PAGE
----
I feel that for every one of these kids who inherit racism, their innocence has been violated: not the kind of innocence that, I think, is often just idealized ignorance (like that regarding sex), but the good kind, where people are just people and they’re all equal candidates for companions and playmates. Little kids treat each other more or less the same when it comes to color, once they’ve asked those funny getting-to-know-you questions that, to adult ears, sound racist, though they reflect only honest curiosity (hence the lack of self-consciousness). The racial divide happen later, when the awkwardness creeps in, as you grow and realize that your very thoughts have become tainted with the quality of injustice that is bigotry. In these subtle little ways, people pass on those old nasty habits of thought and behavior, robbing the next generation of that kind of inner peace that justice brings, and of so many opportunities to have a wider circle of friends, companions, and allies.

That’s how I remember it happening.

Going back to the teen and his cell phone videos: while I felt defensive on his behalf, I was also disturbed that he called one of the women following him around ‘bitch’. Then I felt doubly sorry about how this kid is being betrayed: not only are adults around him behaving badly in treating him preemptively, and therefore unjustly, as a criminal, but he’s been inculcated with at least some degree of sexism already, in that he’s comfortable with calling women ‘bitch’. An epithet on his part would be warranted, I grant, but ‘bitch’? That’s as sexist as those women following him are racist.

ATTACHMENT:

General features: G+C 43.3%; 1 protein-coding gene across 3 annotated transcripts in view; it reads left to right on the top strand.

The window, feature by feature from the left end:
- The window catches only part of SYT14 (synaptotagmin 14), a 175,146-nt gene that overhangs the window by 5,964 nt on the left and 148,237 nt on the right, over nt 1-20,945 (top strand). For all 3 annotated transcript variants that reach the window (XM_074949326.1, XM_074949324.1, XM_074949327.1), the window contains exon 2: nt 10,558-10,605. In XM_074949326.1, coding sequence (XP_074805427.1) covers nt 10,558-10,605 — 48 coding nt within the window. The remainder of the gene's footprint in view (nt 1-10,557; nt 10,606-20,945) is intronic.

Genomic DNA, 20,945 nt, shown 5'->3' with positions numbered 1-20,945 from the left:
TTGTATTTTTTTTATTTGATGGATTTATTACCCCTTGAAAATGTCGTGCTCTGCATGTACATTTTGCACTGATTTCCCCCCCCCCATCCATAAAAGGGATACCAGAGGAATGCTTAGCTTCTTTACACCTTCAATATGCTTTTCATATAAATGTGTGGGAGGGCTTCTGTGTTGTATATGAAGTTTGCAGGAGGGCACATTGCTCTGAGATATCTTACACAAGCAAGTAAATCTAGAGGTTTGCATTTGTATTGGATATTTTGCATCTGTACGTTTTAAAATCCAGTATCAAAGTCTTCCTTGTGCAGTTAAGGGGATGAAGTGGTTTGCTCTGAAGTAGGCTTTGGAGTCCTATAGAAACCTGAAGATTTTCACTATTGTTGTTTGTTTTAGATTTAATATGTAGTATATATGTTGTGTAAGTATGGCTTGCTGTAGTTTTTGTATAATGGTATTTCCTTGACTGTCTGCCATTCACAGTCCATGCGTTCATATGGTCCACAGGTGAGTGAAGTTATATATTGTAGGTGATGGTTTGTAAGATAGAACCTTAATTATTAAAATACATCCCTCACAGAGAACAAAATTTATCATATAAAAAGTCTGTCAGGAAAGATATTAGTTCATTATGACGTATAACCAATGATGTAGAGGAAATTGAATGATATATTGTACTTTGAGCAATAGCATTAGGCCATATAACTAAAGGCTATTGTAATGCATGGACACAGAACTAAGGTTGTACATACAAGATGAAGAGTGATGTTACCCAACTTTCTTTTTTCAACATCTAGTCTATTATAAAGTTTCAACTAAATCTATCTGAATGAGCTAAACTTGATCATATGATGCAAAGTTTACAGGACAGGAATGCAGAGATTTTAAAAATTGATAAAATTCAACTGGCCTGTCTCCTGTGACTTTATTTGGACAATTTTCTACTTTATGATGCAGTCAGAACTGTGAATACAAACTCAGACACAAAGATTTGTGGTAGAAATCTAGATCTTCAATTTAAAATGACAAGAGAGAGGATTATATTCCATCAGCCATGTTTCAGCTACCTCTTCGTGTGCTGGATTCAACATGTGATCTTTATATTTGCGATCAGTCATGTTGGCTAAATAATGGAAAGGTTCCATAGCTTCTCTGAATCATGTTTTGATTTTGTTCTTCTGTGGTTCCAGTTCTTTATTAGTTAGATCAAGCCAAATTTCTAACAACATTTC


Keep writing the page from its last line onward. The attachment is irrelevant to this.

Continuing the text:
In every way, as with the one before, and those before that, the older generation is letting this kid down, as we do all other kids we’re subjecting to our bad example.

But I’m hopeful. I think the internet, even as it’s making our kids more sophisticated and worldly-wise than we might be comfortable with, are also bringing kids in constant contact with others of all races and cultural backgrounds, and they’re communicating freely with them clear of adult interference. They’re learning that others, whose bodily appearance may be different, have the same sort of thoughts and emotions that they do, just as we did on the playground. Now, however, the adults are not present to infuse those interactions with their racism, purposefully or not. Mr. Barack Obama was right, when he observed of his daughters and their friends ‘…when I talk to Malia and Sasha and I listen to their friends and I see them interact, they’re better than we are. They’re better than we were on those issues.’

Kids these days: they’re becoming cosmopolitan, in spite of all of those adults around them who justify their own bigotry by trying, unconsciously or not, to pass it on to their kids. Fortunately for the kids, I don’t think that’ll work this time around.